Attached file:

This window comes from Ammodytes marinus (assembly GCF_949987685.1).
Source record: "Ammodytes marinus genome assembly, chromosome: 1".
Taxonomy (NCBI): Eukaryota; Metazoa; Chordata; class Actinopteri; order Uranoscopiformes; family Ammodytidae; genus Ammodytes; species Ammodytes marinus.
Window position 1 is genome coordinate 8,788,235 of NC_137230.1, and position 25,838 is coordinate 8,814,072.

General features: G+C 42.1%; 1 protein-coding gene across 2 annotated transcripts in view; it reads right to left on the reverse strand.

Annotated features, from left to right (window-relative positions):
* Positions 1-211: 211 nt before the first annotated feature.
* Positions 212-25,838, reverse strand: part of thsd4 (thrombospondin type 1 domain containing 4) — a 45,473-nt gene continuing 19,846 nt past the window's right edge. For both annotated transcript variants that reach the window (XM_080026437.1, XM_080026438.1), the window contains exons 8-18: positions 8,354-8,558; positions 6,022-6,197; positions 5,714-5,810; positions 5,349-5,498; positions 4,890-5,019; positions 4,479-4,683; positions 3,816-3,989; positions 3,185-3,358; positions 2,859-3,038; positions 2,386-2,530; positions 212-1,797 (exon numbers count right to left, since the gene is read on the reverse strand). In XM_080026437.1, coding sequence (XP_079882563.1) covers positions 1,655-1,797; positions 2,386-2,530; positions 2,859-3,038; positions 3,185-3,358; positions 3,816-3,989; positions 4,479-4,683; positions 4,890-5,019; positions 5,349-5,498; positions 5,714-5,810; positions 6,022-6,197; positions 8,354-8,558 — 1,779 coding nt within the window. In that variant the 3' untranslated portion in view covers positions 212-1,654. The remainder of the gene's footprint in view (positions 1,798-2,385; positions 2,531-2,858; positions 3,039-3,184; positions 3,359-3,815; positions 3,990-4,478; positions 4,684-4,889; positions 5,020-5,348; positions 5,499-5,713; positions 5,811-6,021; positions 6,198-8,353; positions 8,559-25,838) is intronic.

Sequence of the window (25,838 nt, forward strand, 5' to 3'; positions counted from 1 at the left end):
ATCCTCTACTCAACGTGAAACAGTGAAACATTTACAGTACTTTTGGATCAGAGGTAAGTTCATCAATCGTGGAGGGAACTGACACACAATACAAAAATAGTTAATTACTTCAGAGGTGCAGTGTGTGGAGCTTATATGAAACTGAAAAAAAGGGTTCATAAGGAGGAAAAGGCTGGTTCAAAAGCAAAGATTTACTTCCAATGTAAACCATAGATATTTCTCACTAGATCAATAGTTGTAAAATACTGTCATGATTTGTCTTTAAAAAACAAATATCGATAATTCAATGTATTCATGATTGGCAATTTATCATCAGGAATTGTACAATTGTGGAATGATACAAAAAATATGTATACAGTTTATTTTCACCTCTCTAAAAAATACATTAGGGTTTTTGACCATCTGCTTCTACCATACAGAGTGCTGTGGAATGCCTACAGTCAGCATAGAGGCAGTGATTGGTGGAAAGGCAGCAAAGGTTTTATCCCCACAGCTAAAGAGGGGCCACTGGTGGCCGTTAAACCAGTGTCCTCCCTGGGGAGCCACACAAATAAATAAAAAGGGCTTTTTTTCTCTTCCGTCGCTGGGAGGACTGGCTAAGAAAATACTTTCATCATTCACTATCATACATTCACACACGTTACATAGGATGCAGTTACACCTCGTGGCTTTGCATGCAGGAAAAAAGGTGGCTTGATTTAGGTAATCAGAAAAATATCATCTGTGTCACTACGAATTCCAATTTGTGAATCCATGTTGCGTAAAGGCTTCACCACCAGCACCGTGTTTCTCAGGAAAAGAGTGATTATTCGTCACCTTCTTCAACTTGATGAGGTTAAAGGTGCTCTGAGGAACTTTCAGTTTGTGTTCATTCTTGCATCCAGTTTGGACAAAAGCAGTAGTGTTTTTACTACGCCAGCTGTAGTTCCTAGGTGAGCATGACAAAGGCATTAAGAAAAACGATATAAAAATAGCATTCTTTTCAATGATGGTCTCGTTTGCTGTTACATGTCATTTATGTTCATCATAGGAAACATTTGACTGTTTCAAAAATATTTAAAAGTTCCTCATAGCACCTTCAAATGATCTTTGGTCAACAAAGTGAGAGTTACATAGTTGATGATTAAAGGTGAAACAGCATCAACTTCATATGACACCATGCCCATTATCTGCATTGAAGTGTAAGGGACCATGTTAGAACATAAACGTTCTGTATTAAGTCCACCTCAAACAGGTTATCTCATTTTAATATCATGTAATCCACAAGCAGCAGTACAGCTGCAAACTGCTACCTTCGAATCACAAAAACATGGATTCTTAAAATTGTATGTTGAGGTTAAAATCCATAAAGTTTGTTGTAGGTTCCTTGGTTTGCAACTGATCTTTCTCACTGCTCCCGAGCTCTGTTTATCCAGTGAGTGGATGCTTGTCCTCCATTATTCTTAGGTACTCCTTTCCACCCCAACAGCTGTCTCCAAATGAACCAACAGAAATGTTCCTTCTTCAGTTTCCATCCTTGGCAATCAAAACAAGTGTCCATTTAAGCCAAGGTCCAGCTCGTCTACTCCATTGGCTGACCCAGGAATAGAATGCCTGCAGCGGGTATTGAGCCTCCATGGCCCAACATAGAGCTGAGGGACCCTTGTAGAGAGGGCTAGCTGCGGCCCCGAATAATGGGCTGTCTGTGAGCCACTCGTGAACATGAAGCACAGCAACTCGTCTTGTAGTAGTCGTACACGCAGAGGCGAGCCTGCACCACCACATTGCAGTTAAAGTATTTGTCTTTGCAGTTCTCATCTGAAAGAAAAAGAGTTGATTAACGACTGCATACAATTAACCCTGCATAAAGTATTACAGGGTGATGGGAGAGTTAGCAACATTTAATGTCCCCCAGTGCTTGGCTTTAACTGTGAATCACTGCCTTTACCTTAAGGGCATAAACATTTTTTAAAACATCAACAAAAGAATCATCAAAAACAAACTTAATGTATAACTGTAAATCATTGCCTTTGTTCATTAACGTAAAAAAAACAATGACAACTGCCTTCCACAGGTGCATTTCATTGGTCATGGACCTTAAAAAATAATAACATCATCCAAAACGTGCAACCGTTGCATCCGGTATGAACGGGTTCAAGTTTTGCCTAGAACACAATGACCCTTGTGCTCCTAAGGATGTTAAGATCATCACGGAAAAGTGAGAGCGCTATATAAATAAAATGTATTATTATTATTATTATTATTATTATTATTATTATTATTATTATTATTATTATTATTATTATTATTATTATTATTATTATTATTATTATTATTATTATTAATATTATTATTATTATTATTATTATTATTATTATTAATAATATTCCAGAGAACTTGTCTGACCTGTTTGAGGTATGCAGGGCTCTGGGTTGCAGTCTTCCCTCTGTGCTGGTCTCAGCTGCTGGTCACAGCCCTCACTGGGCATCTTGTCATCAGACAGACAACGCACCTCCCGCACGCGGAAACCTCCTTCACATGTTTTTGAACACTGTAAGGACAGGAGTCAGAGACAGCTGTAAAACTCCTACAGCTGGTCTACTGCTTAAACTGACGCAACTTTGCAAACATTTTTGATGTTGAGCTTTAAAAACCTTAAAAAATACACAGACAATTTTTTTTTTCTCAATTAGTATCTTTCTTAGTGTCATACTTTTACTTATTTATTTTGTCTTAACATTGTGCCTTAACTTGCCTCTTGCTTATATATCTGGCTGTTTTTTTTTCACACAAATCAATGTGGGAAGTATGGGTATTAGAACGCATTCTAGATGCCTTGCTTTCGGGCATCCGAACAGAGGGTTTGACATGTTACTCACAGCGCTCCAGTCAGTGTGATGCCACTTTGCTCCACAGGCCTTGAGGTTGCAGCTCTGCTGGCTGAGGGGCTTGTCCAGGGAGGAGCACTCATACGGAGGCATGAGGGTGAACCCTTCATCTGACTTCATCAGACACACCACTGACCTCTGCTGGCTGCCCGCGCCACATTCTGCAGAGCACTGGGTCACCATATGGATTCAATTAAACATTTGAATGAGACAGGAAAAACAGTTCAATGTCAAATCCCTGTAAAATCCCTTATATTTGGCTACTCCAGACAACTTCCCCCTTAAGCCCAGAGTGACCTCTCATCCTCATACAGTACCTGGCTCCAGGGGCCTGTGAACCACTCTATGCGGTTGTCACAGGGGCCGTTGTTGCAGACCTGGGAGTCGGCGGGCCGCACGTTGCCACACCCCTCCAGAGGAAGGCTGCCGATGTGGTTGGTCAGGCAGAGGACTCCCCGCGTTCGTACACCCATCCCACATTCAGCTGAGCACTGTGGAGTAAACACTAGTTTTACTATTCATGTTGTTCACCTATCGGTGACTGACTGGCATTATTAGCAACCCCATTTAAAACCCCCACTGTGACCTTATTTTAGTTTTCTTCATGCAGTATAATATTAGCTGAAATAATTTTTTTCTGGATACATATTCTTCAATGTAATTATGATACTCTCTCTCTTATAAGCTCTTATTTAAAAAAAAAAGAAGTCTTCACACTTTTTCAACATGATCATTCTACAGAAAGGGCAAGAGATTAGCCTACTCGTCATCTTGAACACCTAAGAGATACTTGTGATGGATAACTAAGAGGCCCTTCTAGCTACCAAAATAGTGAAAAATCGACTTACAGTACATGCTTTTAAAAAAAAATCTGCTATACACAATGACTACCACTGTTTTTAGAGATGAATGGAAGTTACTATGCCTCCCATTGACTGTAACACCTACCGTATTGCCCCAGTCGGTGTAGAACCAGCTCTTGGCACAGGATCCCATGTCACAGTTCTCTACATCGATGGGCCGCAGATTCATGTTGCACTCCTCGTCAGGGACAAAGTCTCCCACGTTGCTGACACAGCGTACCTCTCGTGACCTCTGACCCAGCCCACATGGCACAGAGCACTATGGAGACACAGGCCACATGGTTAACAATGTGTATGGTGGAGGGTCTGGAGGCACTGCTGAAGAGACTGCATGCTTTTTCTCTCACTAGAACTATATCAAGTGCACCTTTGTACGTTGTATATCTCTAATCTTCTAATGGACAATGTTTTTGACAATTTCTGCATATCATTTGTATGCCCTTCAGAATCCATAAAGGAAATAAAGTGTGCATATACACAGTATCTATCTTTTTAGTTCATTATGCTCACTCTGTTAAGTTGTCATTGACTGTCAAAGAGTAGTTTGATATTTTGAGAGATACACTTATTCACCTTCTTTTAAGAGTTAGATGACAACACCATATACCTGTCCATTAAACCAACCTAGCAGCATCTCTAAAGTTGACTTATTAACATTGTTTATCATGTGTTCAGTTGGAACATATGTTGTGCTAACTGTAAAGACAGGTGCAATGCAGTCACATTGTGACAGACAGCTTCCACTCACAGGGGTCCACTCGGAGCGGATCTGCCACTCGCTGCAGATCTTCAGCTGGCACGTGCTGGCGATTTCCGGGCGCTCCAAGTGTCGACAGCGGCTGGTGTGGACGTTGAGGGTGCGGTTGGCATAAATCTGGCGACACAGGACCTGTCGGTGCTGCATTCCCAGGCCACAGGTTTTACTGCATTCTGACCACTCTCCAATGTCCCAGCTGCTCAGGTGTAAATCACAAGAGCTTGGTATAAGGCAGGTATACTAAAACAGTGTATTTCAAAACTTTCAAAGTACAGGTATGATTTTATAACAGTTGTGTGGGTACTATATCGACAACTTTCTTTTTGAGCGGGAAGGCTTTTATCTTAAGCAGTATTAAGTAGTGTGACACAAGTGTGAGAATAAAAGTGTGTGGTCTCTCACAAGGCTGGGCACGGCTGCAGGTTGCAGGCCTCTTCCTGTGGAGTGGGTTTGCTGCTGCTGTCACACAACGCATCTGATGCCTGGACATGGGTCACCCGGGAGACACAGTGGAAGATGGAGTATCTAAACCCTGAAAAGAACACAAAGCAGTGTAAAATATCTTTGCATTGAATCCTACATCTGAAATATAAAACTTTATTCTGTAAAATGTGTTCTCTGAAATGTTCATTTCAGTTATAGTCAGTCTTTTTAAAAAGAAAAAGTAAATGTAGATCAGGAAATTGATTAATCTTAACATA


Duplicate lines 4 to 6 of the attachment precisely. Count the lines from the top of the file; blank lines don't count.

Window position 1 is genome coordinate 8,788,235 of NC_137230.1, and position 25,838 is coordinate 8,814,072.

General features: G+C 42.1%; 1 protein-coding gene across 2 annotated transcripts in view; it reads right to left on the reverse strand.

Annotated features, from left to right (window-relative positions):